IT'S HERE!, From the Sun to the Stars by Jim Kaler, World Scientific, 2016, a new book based on From the Sun to the Stars: the OLLI Lectures, which provides a linked, illustrated introduction to astronomy.


Please Note

Skylights has been produced in various forms for 31 years, since 1985, and even before that as an annual bulletin. It's now time to simplify Skylights and bring parts of it to a close. We will continue to list lunar phases, planetary passages, and other significant events for the current fortnight on this website, but by bullet, not by prose text. Because there will no longer be any script, the telephone and emailing services have been dropped. The Star of the Week will continue as before, as will the Photo of the Week. Thanks all for your support.
Jim Kaler

The next Skylights will appear Friday, May 5.
Primary source: The Astronomical Almanac.


BC CMI (BC Canis Minoris)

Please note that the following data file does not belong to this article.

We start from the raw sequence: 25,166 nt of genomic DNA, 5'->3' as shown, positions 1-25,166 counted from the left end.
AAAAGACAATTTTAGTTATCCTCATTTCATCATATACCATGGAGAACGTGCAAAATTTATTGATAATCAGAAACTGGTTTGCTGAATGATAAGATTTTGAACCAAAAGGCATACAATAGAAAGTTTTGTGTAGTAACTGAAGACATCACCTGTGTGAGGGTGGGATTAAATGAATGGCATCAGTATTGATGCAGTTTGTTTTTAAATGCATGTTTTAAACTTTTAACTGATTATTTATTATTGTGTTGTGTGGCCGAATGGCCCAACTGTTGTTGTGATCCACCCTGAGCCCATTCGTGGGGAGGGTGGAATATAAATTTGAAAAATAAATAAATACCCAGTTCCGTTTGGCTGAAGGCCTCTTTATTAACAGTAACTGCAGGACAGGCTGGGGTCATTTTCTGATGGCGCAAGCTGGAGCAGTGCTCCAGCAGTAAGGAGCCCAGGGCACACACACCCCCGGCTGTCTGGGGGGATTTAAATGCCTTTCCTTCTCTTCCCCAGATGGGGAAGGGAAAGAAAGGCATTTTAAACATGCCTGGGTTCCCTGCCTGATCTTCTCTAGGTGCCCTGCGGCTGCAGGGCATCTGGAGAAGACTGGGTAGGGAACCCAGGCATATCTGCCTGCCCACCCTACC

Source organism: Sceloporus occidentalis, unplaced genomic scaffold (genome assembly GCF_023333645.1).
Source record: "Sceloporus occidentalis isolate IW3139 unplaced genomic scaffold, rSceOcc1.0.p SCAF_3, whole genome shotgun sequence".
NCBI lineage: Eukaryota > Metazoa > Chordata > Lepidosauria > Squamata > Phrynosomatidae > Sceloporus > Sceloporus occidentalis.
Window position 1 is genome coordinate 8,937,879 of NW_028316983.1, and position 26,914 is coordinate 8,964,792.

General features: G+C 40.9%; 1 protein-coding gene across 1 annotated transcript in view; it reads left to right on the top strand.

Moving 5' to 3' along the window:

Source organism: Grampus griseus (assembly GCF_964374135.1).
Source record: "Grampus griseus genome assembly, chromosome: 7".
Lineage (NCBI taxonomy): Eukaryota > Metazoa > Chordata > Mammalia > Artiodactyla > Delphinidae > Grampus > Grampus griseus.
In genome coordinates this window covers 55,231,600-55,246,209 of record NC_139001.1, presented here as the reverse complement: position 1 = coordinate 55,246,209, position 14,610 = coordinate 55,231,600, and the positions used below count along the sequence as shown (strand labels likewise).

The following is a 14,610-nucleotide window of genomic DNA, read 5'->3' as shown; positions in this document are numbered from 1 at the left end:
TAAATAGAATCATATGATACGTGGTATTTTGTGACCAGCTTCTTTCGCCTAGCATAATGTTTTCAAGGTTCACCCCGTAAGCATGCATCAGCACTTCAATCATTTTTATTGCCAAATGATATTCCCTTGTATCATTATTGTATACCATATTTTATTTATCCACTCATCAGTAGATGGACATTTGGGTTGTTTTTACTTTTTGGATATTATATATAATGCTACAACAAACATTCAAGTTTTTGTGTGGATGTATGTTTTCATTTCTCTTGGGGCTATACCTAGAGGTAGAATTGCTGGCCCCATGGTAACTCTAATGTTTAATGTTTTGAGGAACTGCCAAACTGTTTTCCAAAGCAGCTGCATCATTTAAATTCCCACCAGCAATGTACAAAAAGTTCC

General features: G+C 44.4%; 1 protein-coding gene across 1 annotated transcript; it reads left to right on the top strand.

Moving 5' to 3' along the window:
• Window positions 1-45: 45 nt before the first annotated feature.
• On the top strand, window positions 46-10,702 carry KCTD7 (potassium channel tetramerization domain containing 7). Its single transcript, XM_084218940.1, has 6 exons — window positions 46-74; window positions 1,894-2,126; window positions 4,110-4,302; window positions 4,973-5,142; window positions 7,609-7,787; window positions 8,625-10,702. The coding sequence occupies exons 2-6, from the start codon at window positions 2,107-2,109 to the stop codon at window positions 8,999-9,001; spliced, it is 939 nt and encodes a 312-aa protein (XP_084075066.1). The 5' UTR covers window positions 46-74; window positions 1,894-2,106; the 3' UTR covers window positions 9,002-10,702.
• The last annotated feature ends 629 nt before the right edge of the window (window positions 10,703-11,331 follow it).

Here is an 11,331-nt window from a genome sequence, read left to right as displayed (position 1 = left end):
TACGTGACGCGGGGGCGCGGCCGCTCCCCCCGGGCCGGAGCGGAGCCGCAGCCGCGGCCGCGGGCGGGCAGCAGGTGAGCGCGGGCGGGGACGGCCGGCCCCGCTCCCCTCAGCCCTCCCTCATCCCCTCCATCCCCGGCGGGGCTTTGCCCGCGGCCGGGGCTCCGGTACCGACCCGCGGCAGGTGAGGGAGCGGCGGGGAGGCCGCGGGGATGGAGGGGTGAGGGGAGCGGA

At the tail end of fifth magnitude (averaging about 6.31), BC CMi, in Canis Minor (Orion's lesser hunting dog), caries neither Greek Letter name nor Flamsteed number, and is best known by its variable-star name. A red class M (M4, though it's been listed as cool as M5-M6) giant, it's also a little different from most that we encounter. BC CMi is listed as an "SRb", or "semi-regular type b" variable star. The SRb's don't vary by all that much and such stars might switch from regular pulsation to irregular. They seem to be at the beginning of the process that will make them true Mira (long-period variables that are in the process of ejecting their outer layers eventually to expose their inner now-dead nuclear-burning cores made of carbon and oxygen. BC, which varies roughly between magnitudes 6.14 and 6.42, is faint largely because of its considerable distance of 506 light years from us (give or take 37). Dimming by interstellar dust seems to be of little consequence. Combined with a temperature estimate of 3817 Kelvin, which is needed to assess the amount of infrared radiation, the star radiates with a luminosity of 457 Suns, which leads to a radius of 58 times that of our Sun, or 0.27 Astronomical Units, about 70 percent the size of Mercury's orbit, not all that much for a giant star. Most interesting, BC CMi seems to be multi-periodic. With a variation period originally given as 35 days, one study suggests 123, 143, and 208 days all going on at the same time. The star does not quite belong here, but is more a member of the ancient inner halo of the Galaxy, as shown by its high velocity of 96 kilometers per second relative to the Sun, the motion dominantly toward us. And ancient the star may be, as its mass seems to be only 80 percent of so that of the Sun, which is near the lower limit required to maintain full nuclear fusion in its core. Since stellar aging goes inversely as the mass, the star might have been around for a long time as well. BC CMi radiates a bit of excess infrared light, suggesting a shell or ring of dusty gas that is being ejected as the star evolves. The star is not far enough along its evolutionary path to dredge up freshly-made elements, as the search for unstable technetium, which is the marker of such a phenomenn, must all be made in stars.